[ExchangeList] Re: Exchange 2003 disk partition'g question

  • From: "John T \(lists\)" <johnlist@xxxxxxxxxxxxxxxxxxx>
  • To: <exchangelist@xxxxxxxxxxxxx>
  • Date: Fri, 26 Oct 2007 09:30:42 -0700

Speaking from a purely technical standpoint, yes, RAID10 or RAID50 will
always beat RAID1, RAID 1+0 and RAID5. However, unless you are an enterprise
sized company, you are not going to be able to justify the cost associated
with RAID10 or RAID50, and even if you could for  small or medium business
that would be overkill.

 

Hence, your point is mostly mute in this discussion.

 

John T

 

From: exchangelist-bounce@xxxxxxxxxxxxx
[mailto:exchangelist-bounce@xxxxxxxxxxxxx] On Behalf Of Jabber Wock
Sent: Friday, October 26, 2007 2:44 AM
To: exchangelist@xxxxxxxxxxxxx
Subject: [ExchangeList] Re: Exchange 2003 disk partition'g question

 

Hi,

 

RAID 10 and/or RAID 50 will probably beat RAID5 for read access speeds.
This is where you add striping to RAID.  Double the disks are needed though,
which may not be practical for every situation.

 

Personally, I am not a big fan of RAID5 at all.  The big "advantages" of
RAID5 are supposedly that (a) it is more robust because you have 3 drives
and if any one of them fails, the other two will carry on and (b) it is more
space efficient.  In my experience part (a) is false too often for comfort
and part (b) is true but not a strong advantage. 

 

For RAID5 robustness, what happens in reality is as follows:  One drive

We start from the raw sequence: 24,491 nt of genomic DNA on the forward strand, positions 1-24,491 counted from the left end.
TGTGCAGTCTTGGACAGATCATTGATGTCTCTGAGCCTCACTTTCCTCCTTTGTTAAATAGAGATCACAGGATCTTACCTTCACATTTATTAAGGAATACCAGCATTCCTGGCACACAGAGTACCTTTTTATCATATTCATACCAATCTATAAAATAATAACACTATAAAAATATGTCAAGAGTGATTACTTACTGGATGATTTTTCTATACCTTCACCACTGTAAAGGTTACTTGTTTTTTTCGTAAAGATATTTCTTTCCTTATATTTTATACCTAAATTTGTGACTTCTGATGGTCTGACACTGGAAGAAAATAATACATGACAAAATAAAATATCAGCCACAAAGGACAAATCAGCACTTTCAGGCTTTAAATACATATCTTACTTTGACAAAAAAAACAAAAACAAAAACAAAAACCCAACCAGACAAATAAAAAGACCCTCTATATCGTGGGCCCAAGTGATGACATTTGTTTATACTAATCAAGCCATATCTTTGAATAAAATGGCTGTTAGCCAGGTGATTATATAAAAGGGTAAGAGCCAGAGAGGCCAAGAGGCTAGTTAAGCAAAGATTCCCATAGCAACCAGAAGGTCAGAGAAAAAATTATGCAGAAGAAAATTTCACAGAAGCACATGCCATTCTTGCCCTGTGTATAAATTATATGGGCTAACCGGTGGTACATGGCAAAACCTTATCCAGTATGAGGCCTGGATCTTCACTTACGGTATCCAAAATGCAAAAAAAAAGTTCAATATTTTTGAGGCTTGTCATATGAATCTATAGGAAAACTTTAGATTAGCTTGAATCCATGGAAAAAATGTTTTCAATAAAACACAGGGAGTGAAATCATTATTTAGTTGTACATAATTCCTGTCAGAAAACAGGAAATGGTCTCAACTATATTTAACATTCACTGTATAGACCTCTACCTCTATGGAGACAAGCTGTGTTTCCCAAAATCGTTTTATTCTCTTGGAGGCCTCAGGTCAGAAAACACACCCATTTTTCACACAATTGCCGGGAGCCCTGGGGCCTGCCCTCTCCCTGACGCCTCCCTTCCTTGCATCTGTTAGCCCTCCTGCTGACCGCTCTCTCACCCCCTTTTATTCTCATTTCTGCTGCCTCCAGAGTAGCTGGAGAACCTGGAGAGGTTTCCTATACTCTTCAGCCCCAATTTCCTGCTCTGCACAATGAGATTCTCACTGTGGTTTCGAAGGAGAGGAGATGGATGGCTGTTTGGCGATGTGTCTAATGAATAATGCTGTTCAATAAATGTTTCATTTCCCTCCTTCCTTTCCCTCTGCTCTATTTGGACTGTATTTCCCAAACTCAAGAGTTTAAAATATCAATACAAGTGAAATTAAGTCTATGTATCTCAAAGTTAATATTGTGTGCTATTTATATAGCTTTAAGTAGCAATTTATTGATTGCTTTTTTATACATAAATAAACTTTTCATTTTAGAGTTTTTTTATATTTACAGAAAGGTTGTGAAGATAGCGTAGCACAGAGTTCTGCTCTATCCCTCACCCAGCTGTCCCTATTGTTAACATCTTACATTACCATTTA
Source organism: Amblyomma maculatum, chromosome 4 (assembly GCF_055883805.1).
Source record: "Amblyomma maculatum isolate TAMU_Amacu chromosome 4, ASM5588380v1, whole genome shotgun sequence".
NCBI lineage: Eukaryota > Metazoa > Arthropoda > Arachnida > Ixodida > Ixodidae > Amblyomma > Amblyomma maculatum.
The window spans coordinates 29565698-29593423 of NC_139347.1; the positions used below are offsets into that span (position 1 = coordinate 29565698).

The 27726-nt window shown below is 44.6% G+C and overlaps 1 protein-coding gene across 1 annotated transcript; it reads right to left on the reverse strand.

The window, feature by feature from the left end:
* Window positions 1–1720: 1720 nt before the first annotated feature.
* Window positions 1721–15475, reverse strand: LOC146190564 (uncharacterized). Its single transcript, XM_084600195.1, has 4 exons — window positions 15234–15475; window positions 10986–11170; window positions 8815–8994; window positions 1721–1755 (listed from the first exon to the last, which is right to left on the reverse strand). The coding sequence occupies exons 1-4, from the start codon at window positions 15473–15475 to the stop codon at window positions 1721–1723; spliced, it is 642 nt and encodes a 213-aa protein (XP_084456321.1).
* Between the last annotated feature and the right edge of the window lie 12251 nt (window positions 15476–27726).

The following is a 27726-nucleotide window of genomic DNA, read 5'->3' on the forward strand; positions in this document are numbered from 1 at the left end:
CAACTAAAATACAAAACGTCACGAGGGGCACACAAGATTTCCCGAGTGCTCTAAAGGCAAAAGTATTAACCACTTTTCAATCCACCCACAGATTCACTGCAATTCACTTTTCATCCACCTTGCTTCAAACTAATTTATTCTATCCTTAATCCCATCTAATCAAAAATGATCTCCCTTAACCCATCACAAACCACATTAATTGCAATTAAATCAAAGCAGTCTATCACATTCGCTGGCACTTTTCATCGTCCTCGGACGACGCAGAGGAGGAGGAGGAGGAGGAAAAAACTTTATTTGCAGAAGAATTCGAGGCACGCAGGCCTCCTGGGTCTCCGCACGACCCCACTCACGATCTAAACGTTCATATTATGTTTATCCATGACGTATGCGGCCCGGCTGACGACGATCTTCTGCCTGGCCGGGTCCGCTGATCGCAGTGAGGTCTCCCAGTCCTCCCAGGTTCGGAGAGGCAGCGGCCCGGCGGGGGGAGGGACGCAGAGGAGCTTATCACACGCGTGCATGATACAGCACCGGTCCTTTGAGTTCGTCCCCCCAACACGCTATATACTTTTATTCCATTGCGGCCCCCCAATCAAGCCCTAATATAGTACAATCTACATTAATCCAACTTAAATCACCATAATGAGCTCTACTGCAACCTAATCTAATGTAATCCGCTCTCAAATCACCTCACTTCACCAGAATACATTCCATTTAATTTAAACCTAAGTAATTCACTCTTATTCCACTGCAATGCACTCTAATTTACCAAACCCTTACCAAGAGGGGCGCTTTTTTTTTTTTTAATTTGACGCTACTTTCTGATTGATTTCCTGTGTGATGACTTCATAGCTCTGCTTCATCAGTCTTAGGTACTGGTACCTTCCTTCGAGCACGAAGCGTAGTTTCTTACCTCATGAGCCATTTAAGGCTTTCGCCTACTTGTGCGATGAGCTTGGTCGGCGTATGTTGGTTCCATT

fails.  RAID continues working in degraded mode as advertized.  System admin
goes to replace the failed drive.  So far so good.  Soon as he pulls out the
failed drive, I have seen on more than one occasion, that either due to RAID
controller fault or administrator error, the wrong drive was pulled and/or
one of the remaining drives or the RAID array got corrupted, so now you have
accidentally blown away the entire volume with no hope of recovery, in a few
seconds.  In contrast, I have never observed RAID1 controllers to fail this
way. 

 

Furthermore, It is also very easy to clone a RAID1 volume simply by removing
one of the two volumes and replacing with a blank one and re-generating the
RAID1 array, e.g. if you want to make a secobd server identical to the
first.  This is not possible to do with RAID5. 

 

With drive costs going lower all the time, I do not see RAID5 as a big
advantage really as far as space efficiency.  Hence I usually go with RAID1
or RAID10 unless the client insists on RAID5 or RAID50 and the client is
always right of course :-) 

 

Just wondering if anyone else has experienced the same.